Monday, January 9, 2012


Continuing the idea of the cells becoming caught within the city, I have created 3 images to outline the general scenarios of the cells within their new positions, and the implications that they might have, in terms of the surrounding environment and their new programme.


Here are some sheets that analyse the film made for Project 2.2, which I presented in December.  The diagram at the top is a chronogram, trying to incorporate time and sound whilst the other sheets analyse the camera movement within each scene.


I have created some chronograms for previous films that were made last term after realising that apart from the film themselves, I hadn't actually documented them for the portfolio...

Wednesday, January 4, 2012


I have created some images of the cells 'stuck' within the city. Some are more successful than others, but in creating these images I've realised that each cell, depending on where and how they land, will all have a different affect on their new surroundings and also the programme that they will hold. Some may land in open spaces where they can become independent structures, whilst others may collide with existing buildings, possibly damaging them, and so their new programme has to take into consideration the surrounding programmes.  Depending on where they land within the city, one may become a homeless person's shelter whilst another may become a state of the art gallery. The location of the cells within the city is integral to their success.

Monday, January 2, 2012


The use of the panopticon to 'observe' the banks has, over 15 years, succeeded.  Combined with advances in technology, where the walker and googler are able to access information easily, the panopticon, is no longer needed. Because of this, over a number of years, with nobody to maintain or control the movement of the cells, they begin to loose momentum and direction and start to become embedded within the built environment.  It is here, stuck between the city, that the cells begin to take on a new life, and also the structure that used to house the cells, also begins to take on a new meaning and programme.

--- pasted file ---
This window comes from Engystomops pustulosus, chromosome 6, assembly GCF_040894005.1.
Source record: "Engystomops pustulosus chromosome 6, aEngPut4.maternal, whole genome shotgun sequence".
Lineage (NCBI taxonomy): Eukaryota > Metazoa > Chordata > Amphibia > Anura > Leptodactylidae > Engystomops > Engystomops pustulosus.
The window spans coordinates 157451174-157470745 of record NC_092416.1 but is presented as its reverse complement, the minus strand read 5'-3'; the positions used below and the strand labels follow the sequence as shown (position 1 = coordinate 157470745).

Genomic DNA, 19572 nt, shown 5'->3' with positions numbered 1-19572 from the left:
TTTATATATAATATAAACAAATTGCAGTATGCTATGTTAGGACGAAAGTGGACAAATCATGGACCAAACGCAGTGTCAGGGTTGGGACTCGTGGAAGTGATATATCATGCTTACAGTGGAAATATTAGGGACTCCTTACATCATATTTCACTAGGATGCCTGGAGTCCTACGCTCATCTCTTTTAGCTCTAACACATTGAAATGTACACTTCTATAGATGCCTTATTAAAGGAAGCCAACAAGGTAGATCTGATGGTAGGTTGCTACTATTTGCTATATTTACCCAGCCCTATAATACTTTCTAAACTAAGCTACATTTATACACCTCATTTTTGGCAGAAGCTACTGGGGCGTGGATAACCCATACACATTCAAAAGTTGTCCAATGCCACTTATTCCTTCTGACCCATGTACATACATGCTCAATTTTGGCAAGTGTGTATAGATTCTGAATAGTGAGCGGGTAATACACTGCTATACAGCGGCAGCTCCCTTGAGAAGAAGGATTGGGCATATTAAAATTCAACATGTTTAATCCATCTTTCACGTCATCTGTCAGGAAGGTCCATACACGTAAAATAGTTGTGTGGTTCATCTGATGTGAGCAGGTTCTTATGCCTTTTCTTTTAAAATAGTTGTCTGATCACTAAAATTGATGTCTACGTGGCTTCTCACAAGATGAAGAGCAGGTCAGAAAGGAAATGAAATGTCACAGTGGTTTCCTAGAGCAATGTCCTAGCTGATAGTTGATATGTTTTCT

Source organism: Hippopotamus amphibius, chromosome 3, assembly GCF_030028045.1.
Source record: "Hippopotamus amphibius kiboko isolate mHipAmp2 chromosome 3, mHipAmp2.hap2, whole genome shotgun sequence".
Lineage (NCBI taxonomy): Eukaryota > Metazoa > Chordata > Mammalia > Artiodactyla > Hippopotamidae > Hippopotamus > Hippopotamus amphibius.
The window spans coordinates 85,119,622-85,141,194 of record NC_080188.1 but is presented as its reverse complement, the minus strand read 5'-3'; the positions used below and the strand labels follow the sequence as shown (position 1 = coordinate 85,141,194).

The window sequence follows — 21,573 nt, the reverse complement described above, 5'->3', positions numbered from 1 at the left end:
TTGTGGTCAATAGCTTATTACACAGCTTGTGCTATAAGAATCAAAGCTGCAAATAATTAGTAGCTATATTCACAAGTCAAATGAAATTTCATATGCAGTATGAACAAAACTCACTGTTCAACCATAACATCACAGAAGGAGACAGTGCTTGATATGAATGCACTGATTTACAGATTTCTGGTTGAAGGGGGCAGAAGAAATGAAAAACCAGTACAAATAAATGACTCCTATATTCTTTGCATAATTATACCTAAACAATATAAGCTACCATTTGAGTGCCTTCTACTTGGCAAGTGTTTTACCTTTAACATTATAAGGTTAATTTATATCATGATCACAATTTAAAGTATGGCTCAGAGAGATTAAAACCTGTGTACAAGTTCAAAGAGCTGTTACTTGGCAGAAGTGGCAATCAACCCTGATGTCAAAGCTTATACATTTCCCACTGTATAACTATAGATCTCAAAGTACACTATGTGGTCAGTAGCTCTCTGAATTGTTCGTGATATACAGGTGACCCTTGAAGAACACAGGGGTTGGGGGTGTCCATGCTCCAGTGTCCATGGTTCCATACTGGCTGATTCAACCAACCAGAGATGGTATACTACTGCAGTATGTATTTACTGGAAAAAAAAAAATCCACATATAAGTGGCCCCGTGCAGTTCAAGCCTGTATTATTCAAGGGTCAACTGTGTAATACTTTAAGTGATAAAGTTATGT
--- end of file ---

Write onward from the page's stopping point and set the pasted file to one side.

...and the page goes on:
The diagram below shows, how over a number of years, less and less cells return to the structure as they become 'stuck' within the city.


The following images show how the cells move out of the structure and also how the panopticon is constantly changing through out the day with cells entering and exiting.


As I continued with the project, I found myself taking the panopticon as a physical object on site more than a theoretical one. Unsure what to do, I decided to create a simple structure for the panopticon on site, where it begins to interact with the existing environment.  With a permanent structure in place, it is a constant reminder to the banks that they are being watched.

The structure from the walker's point of view.

The structure when all cells are in place, when some have moved across the city and when it is empty.

Sunday, January 1, 2012


Following the crit in December, one of the references that was give to me was Super Studio's Continuous Monument.  When looking at this piece of work, it made me question, not only the role of the panopticon within the city, but also the scale, shape and programme.  


Does the panopticon act as a boundary for the entire city? Or does one exist within each borough?

If one exists within each borough, are they all physically connected? Does it have to be restricted to the circular shape or can it, for example, follow the river Thames, which would allow the 'cells' to move, and to observe both the north and south of the city?

How will the structures look when the cells are all moving across the city?